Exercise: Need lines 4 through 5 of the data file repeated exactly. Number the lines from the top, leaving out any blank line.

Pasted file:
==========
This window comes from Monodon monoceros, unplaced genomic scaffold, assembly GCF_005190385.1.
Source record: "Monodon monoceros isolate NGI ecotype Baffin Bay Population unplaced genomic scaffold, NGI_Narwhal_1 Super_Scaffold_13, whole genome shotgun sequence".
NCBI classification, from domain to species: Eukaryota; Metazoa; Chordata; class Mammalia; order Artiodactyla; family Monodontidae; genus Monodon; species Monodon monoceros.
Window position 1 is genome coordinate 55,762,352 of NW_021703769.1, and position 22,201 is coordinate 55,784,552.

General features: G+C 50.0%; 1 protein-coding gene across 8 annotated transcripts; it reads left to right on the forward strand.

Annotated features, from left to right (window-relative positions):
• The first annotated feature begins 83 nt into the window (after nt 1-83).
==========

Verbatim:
Window position 1 is genome coordinate 55,762,352 of NW_021703769.1, and position 22,201 is coordinate 55,784,552.

General features: G+C 50.0%; 1 protein-coding gene across 8 annotated transcripts; it reads left to right on the forward strand.